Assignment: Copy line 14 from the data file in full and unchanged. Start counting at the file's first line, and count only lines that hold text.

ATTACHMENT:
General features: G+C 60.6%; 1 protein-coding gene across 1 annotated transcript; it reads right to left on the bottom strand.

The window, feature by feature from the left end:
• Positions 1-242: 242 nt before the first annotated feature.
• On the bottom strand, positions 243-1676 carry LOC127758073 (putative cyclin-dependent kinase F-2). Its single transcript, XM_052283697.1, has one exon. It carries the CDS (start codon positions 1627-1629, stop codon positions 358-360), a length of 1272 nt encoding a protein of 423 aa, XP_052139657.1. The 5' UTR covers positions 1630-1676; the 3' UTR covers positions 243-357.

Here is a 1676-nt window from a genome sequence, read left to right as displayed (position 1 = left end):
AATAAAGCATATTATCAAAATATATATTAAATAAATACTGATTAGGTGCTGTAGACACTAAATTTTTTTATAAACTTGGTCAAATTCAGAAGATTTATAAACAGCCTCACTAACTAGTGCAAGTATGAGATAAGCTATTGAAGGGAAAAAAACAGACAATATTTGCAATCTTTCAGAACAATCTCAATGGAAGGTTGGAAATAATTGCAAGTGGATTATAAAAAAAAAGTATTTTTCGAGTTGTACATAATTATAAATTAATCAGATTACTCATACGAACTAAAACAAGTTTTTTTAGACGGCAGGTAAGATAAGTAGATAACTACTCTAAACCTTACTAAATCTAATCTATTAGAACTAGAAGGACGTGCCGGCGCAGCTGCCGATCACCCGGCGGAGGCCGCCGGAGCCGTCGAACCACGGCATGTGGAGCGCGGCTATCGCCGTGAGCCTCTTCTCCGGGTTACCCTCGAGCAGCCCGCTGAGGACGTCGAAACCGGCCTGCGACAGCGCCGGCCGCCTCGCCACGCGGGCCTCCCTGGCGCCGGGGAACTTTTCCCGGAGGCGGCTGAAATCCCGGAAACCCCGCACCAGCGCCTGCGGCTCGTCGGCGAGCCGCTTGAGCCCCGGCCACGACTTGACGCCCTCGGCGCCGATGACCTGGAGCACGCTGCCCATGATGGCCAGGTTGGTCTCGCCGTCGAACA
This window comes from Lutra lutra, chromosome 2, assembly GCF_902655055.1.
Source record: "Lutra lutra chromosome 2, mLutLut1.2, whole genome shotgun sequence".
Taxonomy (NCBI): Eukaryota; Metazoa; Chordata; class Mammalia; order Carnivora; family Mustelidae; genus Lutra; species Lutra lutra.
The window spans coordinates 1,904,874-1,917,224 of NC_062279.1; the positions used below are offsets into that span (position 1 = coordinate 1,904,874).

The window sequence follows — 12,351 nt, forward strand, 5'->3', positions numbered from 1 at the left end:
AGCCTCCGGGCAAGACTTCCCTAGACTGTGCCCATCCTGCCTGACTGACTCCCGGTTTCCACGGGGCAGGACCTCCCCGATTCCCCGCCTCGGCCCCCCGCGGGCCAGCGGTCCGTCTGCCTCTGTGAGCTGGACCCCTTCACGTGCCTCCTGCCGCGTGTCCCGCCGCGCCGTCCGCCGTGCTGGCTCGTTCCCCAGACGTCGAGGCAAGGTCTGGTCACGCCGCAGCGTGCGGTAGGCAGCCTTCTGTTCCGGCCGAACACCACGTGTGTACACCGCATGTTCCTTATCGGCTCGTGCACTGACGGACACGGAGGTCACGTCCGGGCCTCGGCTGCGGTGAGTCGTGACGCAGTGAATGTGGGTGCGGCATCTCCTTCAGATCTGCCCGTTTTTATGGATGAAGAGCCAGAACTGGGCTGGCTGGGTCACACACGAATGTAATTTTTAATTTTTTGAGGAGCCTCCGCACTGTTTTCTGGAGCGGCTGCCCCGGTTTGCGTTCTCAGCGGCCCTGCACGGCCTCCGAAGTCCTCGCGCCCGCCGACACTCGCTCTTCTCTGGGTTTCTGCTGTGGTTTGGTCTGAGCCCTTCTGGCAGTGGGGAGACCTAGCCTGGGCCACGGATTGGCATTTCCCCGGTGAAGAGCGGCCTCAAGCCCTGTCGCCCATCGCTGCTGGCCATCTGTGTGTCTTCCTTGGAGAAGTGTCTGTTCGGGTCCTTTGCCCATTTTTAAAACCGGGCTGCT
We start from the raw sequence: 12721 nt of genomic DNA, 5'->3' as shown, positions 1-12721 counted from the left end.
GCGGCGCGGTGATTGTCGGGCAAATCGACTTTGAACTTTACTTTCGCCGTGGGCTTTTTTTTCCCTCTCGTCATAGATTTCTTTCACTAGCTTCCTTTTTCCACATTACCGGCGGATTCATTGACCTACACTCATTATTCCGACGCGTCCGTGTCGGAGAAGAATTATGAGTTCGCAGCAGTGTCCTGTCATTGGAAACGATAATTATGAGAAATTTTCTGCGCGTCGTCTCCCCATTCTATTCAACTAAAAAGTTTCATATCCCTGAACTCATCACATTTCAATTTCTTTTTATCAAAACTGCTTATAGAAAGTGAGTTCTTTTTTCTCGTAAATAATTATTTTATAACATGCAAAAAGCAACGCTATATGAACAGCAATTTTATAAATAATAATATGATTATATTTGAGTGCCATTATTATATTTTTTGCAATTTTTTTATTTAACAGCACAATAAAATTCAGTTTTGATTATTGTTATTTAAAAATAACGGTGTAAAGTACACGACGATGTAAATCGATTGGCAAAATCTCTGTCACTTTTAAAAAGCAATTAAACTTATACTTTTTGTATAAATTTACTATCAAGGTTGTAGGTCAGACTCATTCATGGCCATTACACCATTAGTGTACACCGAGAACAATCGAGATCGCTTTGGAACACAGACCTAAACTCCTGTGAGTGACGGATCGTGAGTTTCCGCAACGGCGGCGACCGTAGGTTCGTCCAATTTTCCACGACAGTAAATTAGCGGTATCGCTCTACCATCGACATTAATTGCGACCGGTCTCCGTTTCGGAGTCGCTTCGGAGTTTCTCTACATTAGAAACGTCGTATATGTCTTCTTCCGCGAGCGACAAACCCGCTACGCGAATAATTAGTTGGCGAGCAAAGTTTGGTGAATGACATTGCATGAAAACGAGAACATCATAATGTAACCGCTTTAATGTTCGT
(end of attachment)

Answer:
GCGGCGCGGTGATTGTCGGGCAAATCGACTTTGAACTTTACTTTCGCCGTGGGCTTTTTTTTCCCTCTCGTCATAGATTTCTTTCACTAGCTTCCTTTTTCCACATTACCGGCGGATTCATTGACCTACACTCATTATTCCGACGCGTCCGTGTCGGAGAAGAATTATGAGTTCGCAGCAGTGTCCTGTCATTGGAAACGATAATTATGAGAAATTTTCTGCGCGTCGTCTCCCCATTCTATTCAACTAAAAAGTTTCATATCCCTGAACTCATCACATTTCAATTTCTTTTTATCAAAACTGCTTATAGAAAGTGAGTTCTTTTTTCTCGTAAATAATTATTTTATAACATGCAAAAAGCAACGCTATATGAACAGCAATTTTATAAATAATAATATGATTATATTTGAGTGCCATTATTATATTTTTTGCAATTTTTTTATTTAACAGCACAATAAAATTCAGTTTTGATTATTGTTATTTAAAAATAACGGTGTAAAGTACACGACGATGTAAATCGATTGGCAAAATCTCTGTCACTTTTAAAAAGCAATTAAACTTATACTTTTTGTATAAATTTACTATCAAGGTTGTAGGTCAGACTCATTCATGGCCATTACACCATTAGTGTACACCGAGAACAATCGAGATCGCTTTGGAACACAGACCTAAACTCCTGTGAGTGACGGATCGTGAGTTTCCGCAACGGCGGCGACCGTAGGTTCGTCCAATTTTCCACGACAGTAAATTAGCGGTATCGCTCTACCATCGACATTAATTGCGACCGGTCTCCGTTTCGGAGTCGCTTCGGAGTTTCTCTACATTAGAAACGTCGTATATGTCTTCTTCCGCGAGCGACAAACCCGCTACGCGAATAATTAGTTGGCGAGCAAAGTTTGGTGAATGACATTGCATGAAAACGAGAACATCATAATGTAACCGCTTTAATGTTCGT